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May 24, 1913


Author Affiliations

Omaha, Neb.

JAMA. 1913;60(21):1619-1620. doi:10.1001/jama.1913.04340210029014

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While serving as intern in Immanuel Hospital, I was called to see a patient 74 years old, who had been operated on four days previously for very large thrombotic hemorrhoids, which had become gangrenous. He was quite exsanguinated; the dressings were soaked, and a small stream of blood was flowing from the rectum.

The patient was removed to the operating-room and I soon ascertained that the hemorrhage was taking place inside the sphincter, considerable quantities of blood being expelled periodically, after the "whistle tube" was withdrawn.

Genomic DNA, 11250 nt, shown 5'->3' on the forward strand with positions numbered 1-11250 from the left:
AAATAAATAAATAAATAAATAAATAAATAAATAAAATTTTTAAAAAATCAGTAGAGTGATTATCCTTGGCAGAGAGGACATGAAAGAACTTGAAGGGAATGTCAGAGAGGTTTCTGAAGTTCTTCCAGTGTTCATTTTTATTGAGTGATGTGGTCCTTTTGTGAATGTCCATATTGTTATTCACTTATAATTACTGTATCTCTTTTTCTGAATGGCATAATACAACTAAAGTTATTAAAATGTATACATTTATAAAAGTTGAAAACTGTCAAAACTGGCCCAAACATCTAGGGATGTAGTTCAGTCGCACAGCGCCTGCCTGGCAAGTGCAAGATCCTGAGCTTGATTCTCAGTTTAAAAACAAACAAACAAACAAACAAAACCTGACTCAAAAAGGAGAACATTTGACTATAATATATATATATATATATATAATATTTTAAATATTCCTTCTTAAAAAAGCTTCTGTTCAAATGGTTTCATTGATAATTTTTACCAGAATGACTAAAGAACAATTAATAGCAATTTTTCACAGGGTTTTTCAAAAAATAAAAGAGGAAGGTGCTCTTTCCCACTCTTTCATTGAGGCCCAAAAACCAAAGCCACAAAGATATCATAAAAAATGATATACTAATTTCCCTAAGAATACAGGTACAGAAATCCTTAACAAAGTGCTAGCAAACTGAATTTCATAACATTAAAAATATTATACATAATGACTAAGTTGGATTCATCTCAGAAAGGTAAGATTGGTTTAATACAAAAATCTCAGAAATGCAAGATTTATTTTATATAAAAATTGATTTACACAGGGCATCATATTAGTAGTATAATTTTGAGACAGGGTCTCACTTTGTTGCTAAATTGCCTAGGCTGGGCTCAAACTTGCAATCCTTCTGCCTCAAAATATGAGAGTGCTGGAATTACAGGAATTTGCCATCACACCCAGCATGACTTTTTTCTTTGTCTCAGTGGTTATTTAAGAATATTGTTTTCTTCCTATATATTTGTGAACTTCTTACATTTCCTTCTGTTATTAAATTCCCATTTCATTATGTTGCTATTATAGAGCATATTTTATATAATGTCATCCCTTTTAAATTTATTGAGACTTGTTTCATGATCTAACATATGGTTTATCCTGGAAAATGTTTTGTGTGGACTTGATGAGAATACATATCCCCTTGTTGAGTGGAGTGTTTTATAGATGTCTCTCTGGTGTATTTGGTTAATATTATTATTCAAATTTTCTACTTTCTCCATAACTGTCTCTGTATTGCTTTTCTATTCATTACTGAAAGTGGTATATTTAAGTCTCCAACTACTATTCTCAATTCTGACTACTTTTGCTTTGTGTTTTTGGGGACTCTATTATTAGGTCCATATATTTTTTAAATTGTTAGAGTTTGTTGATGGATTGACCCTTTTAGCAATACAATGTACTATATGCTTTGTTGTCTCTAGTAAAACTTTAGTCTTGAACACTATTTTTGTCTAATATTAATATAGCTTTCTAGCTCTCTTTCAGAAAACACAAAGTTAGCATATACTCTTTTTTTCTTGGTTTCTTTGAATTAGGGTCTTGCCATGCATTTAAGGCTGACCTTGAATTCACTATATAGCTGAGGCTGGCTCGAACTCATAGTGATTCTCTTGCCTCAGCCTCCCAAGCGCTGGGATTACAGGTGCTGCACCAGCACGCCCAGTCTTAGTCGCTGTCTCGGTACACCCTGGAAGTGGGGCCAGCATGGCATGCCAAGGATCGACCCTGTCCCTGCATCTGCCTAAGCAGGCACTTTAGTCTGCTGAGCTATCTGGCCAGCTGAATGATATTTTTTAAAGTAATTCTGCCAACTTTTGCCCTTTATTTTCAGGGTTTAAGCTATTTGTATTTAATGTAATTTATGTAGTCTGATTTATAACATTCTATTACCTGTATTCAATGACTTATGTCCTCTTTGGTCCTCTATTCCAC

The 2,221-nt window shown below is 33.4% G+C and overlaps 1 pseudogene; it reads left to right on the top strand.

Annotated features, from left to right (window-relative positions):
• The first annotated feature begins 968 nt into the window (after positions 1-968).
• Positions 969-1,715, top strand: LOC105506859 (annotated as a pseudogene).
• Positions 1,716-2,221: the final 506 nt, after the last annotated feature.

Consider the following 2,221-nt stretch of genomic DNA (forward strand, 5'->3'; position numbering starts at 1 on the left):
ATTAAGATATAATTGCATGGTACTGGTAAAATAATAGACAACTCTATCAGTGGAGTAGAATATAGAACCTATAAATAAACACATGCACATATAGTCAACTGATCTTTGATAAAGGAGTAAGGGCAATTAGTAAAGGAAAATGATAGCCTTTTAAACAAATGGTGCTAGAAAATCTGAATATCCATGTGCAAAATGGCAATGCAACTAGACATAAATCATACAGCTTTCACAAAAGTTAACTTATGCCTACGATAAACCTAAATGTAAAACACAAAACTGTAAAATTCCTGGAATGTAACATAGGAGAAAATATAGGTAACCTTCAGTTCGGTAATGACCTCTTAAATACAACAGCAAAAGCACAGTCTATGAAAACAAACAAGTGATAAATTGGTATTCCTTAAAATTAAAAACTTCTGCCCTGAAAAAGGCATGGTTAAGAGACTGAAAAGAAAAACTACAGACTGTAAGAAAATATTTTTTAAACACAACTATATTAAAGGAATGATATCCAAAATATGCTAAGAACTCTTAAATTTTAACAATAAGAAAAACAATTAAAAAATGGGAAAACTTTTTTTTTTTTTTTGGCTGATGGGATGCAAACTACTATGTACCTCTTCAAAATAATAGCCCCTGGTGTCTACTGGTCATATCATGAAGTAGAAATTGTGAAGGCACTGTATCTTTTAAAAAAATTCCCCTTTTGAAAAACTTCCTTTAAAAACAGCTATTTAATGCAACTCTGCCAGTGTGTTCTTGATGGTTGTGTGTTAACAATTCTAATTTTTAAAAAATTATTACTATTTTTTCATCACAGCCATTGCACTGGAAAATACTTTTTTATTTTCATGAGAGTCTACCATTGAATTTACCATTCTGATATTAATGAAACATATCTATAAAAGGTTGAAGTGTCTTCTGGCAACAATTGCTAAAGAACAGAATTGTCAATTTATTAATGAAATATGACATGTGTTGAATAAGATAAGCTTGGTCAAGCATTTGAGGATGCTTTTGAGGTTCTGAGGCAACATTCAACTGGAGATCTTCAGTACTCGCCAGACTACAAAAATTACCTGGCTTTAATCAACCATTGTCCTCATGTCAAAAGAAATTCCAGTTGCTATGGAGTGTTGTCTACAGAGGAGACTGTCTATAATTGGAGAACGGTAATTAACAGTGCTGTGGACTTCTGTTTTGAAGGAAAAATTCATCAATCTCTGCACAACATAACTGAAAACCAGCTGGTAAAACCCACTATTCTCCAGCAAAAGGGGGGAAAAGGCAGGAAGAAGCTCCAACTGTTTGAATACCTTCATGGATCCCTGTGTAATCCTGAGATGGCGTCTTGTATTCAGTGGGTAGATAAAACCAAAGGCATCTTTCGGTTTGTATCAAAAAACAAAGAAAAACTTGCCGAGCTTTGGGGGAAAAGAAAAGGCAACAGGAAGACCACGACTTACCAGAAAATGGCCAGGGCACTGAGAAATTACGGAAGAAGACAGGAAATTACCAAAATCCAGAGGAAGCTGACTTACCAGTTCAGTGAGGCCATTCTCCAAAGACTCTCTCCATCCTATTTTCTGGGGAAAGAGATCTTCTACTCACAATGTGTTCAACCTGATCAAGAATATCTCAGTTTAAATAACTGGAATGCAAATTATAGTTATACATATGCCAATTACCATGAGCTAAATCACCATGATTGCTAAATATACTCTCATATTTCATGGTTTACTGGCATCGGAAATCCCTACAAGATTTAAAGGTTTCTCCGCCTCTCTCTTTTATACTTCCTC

I packed the rectum with cotton saturated with epinephrin (adrenalin chlorid), as the surgeon in charge telephoned me to do, but without giving relief. I then packed with gauze, but this too failed. I then resorted to the following method: Taking a piece of gauze about 18 inches square, I spread it in a single layer over a Kelly proctoscope, rubbed petrolatum into it

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